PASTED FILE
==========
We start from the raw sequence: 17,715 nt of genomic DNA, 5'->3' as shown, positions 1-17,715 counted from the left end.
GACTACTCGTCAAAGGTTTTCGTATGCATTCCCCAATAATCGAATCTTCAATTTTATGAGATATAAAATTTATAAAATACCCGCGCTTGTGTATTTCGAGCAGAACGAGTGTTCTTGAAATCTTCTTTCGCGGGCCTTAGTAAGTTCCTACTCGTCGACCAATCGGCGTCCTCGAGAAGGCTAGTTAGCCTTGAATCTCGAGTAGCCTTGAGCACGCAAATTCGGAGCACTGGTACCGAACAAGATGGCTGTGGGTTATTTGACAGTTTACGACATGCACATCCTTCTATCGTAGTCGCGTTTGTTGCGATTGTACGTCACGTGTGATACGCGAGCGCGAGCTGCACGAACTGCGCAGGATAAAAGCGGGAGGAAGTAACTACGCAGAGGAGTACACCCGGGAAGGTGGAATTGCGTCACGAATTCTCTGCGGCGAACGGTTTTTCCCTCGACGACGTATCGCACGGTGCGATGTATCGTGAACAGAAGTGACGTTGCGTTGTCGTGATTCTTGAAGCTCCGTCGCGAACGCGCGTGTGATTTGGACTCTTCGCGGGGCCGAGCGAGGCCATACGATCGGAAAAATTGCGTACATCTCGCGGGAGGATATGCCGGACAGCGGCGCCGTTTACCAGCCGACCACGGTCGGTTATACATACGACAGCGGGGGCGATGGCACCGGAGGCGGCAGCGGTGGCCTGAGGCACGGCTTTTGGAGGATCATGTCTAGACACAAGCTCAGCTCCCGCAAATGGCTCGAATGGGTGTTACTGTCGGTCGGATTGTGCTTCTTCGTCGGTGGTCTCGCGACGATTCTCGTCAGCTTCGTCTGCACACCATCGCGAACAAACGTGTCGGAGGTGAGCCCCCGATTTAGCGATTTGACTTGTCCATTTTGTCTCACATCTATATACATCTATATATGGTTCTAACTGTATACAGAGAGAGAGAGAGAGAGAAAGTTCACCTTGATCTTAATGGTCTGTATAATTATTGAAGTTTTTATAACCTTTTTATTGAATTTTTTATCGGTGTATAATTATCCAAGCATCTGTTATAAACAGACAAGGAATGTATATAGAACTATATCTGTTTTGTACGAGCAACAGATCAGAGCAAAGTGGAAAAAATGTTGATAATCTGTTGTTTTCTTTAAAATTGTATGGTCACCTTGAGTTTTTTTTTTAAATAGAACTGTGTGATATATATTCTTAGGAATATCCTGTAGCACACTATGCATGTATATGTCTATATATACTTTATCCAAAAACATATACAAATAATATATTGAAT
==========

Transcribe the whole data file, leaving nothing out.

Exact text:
We start from the raw sequence: 17,715 nt of genomic DNA, 5'->3' as shown, positions 1-17,715 counted from the left end.
GACTACTCGTCAAAGGTTTTCGTATGCATTCCCCAATAATCGAATCTTCAATTTTATGAGATATAAAATTTATAAAATACCCGCGCTTGTGTATTTCGAGCAGAACGAGTGTTCTTGAAATCTTCTTTCGCGGGCCTTAGTAAGTTCCTACTCGTCGACCAATCGGCGTCCTCGAGAAGGCTAGTTAGCCTTGAATCTCGAGTAGCCTTGAGCACGCAAATTCGGAGCACTGGTACCGAACAAGATGGCTGTGGGTTATTTGACAGTTTACGACATGCACATCCTTCTATCGTAGTCGCGTTTGTTGCGATTGTACGTCACGTGTGATACGCGAGCGCGAGCTGCACGAACTGCGCAGGATAAAAGCGGGAGGAAGTAACTACGCAGAGGAGTACACCCGGGAAGGTGGAATTGCGTCACGAATTCTCTGCGGCGAACGGTTTTTCCCTCGACGACGTATCGCACGGTGCGATGTATCGTGAACAGAAGTGACGTTGCGTTGTCGTGATTCTTGAAGCTCCGTCGCGAACGCGCGTGTGATTTGGACTCTTCGCGGGGCCGAGCGAGGCCATACGATCGGAAAAATTGCGTACATCTCGCGGGAGGATATGCCGGACAGCGGCGCCGTTTACCAGCCGACCACGGTCGGTTATACATACGACAGCGGGGGCGATGGCACCGGAGGCGGCAGCGGTGGCCTGAGGCACGGCTTTTGGAGGATCATGTCTAGACACAAGCTCAGCTCCCGCAAATGGCTCGAATGGGTGTTACTGTCGGTCGGATTGTGCTTCTTCGTCGGTGGTCTCGCGACGATTCTCGTCAGCTTCGTCTGCACACCATCGCGAACAAACGTGTCGGAGGTGAGCCCCCGATTTAGCGATTTGACTTGTCCATTTTGTCTCACATCTATATACATCTATATATGGTTCTAACTGTATACAGAGAGAGAGAGAGAGAGAAAGTTCACCTTGATCTTAATGGTCTGTATAATTATTGAAGTTTTTATAACCTTTTTATTGAATTTTTTATCGGTGTATAATTATCCAAGCATCTGTTATAAACAGACAAGGAATGTATATAGAACTATATCTGTTTTGTACGAGCAACAGATCAGAGCAAAGTGGAAAAAATGTTGATAATCTGTTGTTTTCTTTAAAATTGTATGGTCACCTTGAGTTTTTTTTTTAAATAGAACTGTGTGATATATATTCTTAGGAATATCCTGTAGCACACTATGCATGTATATGTCTATATATACTTTATCCAAAAACATATACAAATAATATATTGAAT